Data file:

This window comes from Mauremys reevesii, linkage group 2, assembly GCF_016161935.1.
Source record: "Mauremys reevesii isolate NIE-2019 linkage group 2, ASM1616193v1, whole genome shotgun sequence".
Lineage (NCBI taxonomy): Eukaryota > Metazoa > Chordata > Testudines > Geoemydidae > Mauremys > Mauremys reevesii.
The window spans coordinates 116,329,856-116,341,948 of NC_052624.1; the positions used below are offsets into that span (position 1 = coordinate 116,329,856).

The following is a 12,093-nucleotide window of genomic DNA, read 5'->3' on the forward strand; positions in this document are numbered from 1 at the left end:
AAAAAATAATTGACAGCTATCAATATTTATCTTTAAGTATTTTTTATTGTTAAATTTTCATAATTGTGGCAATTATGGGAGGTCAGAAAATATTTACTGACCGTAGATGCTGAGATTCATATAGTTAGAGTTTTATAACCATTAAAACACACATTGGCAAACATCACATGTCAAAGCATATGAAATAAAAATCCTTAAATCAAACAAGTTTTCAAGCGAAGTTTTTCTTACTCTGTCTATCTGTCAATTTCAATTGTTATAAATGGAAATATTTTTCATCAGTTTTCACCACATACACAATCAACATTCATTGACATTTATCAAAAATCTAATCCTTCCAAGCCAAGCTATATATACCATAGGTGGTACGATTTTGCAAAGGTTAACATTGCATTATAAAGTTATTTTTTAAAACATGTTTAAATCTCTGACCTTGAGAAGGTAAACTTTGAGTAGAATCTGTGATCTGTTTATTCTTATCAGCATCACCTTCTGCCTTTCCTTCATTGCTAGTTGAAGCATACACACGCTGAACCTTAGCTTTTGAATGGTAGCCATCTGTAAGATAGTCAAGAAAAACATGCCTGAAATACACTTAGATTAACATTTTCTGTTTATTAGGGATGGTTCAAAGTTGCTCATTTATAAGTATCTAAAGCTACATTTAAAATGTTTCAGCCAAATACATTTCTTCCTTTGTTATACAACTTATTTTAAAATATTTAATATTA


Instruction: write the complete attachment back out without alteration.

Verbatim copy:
This window comes from Mauremys reevesii, linkage group 2, assembly GCF_016161935.1.
Source record: "Mauremys reevesii isolate NIE-2019 linkage group 2, ASM1616193v1, whole genome shotgun sequence".
Lineage (NCBI taxonomy): Eukaryota > Metazoa > Chordata > Testudines > Geoemydidae > Mauremys > Mauremys reevesii.
The window spans coordinates 116,329,856-116,341,948 of NC_052624.1; the positions used below are offsets into that span (position 1 = coordinate 116,329,856).

The following is a 12,093-nucleotide window of genomic DNA, read 5'->3' on the forward strand; positions in this document are numbered from 1 at the left end:
AAAAAATAATTGACAGCTATCAATATTTATCTTTAAGTATTTTTTATTGTTAAATTTTCATAATTGTGGCAATTATGGGAGGTCAGAAAATATTTACTGACCGTAGATGCTGAGATTCATATAGTTAGAGTTTTATAACCATTAAAACACACATTGGCAAACATCACATGTCAAAGCATATGAAATAAAAATCCTTAAATCAAACAAGTTTTCAAGCGAAGTTTTTCTTACTCTGTCTATCTGTCAATTTCAATTGTTATAAATGGAAATATTTTTCATCAGTTTTCACCACATACACAATCAACATTCATTGACATTTATCAAAAATCTAATCCTTCCAAGCCAAGCTATATATACCATAGGTGGTACGATTTTGCAAAGGTTAACATTGCATTATAAAGTTATTTTTTAAAACATGTTTAAATCTCTGACCTTGAGAAGGTAAACTTTGAGTAGAATCTGTGATCTGTTTATTCTTATCAGCATCACCTTCTGCCTTTCCTTCATTGCTAGTTGAAGCATACACACGCTGAACCTTAGCTTTTGAATGGTAGCCATCTGTAAGATAGTCAAGAAAAACATGCCTGAAATACACTTAGATTAACATTTTCTGTTTATTAGGGATGGTTCAAAGTTGCTCATTTATAAGTATCTAAAGCTACATTTAAAATGTTTCAGCCAAATACATTTCTTCCTTTGTTATACAACTTATTTTAAAATATTTAATATTA